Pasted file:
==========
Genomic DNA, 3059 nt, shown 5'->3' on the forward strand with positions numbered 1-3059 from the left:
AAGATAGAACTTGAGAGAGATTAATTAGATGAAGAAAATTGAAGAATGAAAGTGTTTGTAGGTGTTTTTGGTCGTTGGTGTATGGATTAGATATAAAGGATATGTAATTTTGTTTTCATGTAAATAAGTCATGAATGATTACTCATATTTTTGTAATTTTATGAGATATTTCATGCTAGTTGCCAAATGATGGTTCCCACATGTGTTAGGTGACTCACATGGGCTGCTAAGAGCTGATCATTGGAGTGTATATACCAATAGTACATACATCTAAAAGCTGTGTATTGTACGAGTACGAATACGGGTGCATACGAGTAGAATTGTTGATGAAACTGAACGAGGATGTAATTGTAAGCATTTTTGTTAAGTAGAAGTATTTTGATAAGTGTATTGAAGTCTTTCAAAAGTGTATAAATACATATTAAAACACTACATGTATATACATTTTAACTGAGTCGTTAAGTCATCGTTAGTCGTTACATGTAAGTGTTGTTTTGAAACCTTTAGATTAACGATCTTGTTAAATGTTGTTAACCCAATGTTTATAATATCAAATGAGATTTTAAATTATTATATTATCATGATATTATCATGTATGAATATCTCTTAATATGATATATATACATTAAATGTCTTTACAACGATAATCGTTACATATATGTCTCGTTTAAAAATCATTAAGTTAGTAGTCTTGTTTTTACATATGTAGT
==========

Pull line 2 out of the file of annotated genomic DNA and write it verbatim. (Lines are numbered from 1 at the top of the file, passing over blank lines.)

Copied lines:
AAGATAGAACTTGAGAGAGATTAATTAGATGAAGAAAATTGAAGAATGAAAGTGTTTGTAGGTGTTTTTGGTCGTTGGTGTATGGATTAGATATAAAGGATATGTAATTTTGTTTTCATGTAAATAAGTCATGAATGATTACTCATATTTTTGTAATTTTATGAGATATTTCATGCTAGTTGCCAAATGATGGTTCCCACATGTGTTAGGTGACTCACATGGGCTGCTAAGAGCTGATCATTGGAGTGTATATACCAATAGTACATACATCTAAAAGCTGTGTATTGTACGAGTACGAATACGGGTGCATACGAGTAGAATTGTTGATGAAACTGAACGAGGATGTAATTGTAAGCATTTTTGTTAAGTAGAAGTATTTTGATAAGTGTATTGAAGTCTTTCAAAAGTGTATAAATACATATTAAAACACTACATGTATATACATTTTAACTGAGTCGTTAAGTCATCGTTAGTCGTTACATGTAAGTGTTGTTTTGAAACCTTTAGATTAACGATCTTGTTAAATGTTGTTAACCCAATGTTTATAATATCAAATGAGATTTTAAATTATTATATTATCATGATATTATCATGTATGAATATCTCTTAATATGATATATATACATTAAATGTCTTTACAACGATAATCGTTACATATATGTCTCGTTTAAAAATCATTAAGTTAGTAGTCTTGTTTTTACATATGTAGT